I used to consider myself a pretty big The Legend of Zelda fan. I’ve played practically all of the games (even those we fans don’t acknowledge). And I have a huge collection of figures, trading cards, and other Zelda collectibles, amassed over 15 years. But, to my great sadness, the series has gone in a different direction. One which, try as I have, I just can’t get on board with. Here are the reasons why I think that Zelda should return to its 3D roots.
A New Hyrule
First off, I should acknowledge the obvious. I know full well that my wish isn’t going to come true. The Legend of Zelda: Tears of the Kingdom was the fastest-selling Zelda game of all time, and its predecessor, Breath of the Wild, is by far the highest-selling Zelda game ever, with over 30 million copies sold. With a staggering commercial and critical reception, there’s just no reason for Nintendo to return to the old formula. But that doesn’t mean a fan can’t dream, right?
And, to clarify off the bat, I did play Breath of the Wild and Tears of the Kingdom. Quite a lot, actually. I sunk over 100 hours into BotW, as entranced by its vast rendition of Hyrule and challenging bite-sized shrines as I was frustrated by the lack of coherent storytelling and underwhelming dungeons. I only managed 40 hours in TotK before admitting to myself that I just wasn’t having fun. The frustration at the lack of focus and rehashed ideas became too much.
I understand that this is the direction the series is going in from now on. Renowned Legend of Zelda producer Eiji Aonuma has said as much a number of times since Tears of the Kingdom‘s release. But as much as I respect Mr. Aonuma and all he has done for the series, I think that key parts of the Zelda formula have been left behind with Breath of the Wild and Tears of the Kingdom.
The Flow of Time Is Always Cruel…
The Legend of Zelda: Ocarina of Time is my all-time favorite game. That’s not a particularly sensational statement given the pedigree of Nintendo’s first 3D Zelda title and all that it pioneered. But it’s true nonetheless. I’m still as besotted with Link’s time-hopping adventure now as I was when I first played it in 1998.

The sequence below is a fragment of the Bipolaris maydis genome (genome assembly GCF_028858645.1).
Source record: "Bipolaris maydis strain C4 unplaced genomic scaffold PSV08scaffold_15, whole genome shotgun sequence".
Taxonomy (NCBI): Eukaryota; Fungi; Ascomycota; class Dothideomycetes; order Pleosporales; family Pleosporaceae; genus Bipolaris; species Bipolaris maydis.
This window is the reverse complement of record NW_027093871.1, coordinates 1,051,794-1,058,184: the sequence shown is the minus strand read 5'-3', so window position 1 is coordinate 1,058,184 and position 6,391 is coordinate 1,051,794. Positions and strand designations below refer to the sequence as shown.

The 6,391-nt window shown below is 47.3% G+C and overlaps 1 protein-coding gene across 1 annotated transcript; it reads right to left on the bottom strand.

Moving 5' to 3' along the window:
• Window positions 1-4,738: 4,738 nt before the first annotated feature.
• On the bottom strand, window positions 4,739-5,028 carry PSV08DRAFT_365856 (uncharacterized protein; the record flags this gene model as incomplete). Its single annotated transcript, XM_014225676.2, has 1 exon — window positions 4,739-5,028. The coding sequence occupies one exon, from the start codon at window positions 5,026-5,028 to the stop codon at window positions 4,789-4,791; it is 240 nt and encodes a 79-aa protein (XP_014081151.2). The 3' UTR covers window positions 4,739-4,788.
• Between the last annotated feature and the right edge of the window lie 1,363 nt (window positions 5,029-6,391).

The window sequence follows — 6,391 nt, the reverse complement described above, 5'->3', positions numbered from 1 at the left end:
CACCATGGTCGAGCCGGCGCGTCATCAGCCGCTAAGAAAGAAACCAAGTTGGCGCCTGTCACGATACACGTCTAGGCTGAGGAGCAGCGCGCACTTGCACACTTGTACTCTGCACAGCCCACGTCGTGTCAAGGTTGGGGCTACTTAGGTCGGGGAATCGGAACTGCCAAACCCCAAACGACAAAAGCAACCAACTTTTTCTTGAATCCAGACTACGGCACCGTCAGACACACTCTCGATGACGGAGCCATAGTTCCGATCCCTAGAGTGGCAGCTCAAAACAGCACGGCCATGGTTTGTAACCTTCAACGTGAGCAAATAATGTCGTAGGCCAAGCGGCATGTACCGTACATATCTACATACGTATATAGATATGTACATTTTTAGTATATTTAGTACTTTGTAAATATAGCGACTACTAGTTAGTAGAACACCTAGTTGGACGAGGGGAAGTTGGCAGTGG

A common rebuff when I declare my love for Ocarina of Time is that nostalgia is coloring my judgment. Sure, that’s probably true. It definitely helped me through some tough juvenile times. There’s no doubt that some aspects, such as Hyrule Field’s limited design and the jagged graphics, haven’t aged particularly well.
But I’ve given considerable critical thought to why I love the earlier Zelda games, from Ocarina of Time through to The Wind Waker and beyond, so much. And, crucially, what they do better than Breath of the Wild and Tears of the Kingdom.
Why Zelda Should Return to Its 3D Roots
First, let me be clear about something: Breath of the Wild and Tears of the Kingdom do one thing very well. Despite Hyrule being so vast, they truly elicit a sense of exploration. There’s always the temptation to push on just a little further to see what’s over the brow of that hill, atop that plateau, or behind that waterfall. The earlier 3D Zelda games attempted this, but hardware and vision constraints limited the effectiveness.
That said, I do strongly believe that there are many things that the earlier Zelda titles do significantly better than either Breath of the Wild or Tears of the Kingdom.
A Storied History
First, the earlier Zelda games told far more interesting stories. Linear as opposed to true open-world design certainly helps in this regard, but it isn’t impossible to tell a compelling story in an open-world game. Take Horizon Zero Dawn, for example. Although inferior to Breath of the Wild when it comes to the freedom it offers, it told a linear, well-paced main story complemented by lore-building side stories.
Breath of the Wild‘s focus, and to a lesser extent Tears of the Kingdom‘s, is primarily on backstory – what came before the events of the game. This temporal distance just makes for a less compelling narrative.
You’re Not The Boss of Me
Second, the earlier Zelda games were famous for their incredible dungeon design and fearsome boss and miniboss encounters. Tears of the Kingdom and, in particular, Breath of the Wild, really drop the ball here.
Even though it was released 25 years ago, Ocarina of Time‘s Forest Temple, with its palpable sense of a place succumbing to nature, its twisting corridors and lurking Wallmasters, is head and shoulders above any of Breath of the Wild‘s underwhelming Divine Beasts. TotK improved on the dungeon front, but still suffered from a lack of enemy variety and an aggravating obsession with non-linear progression.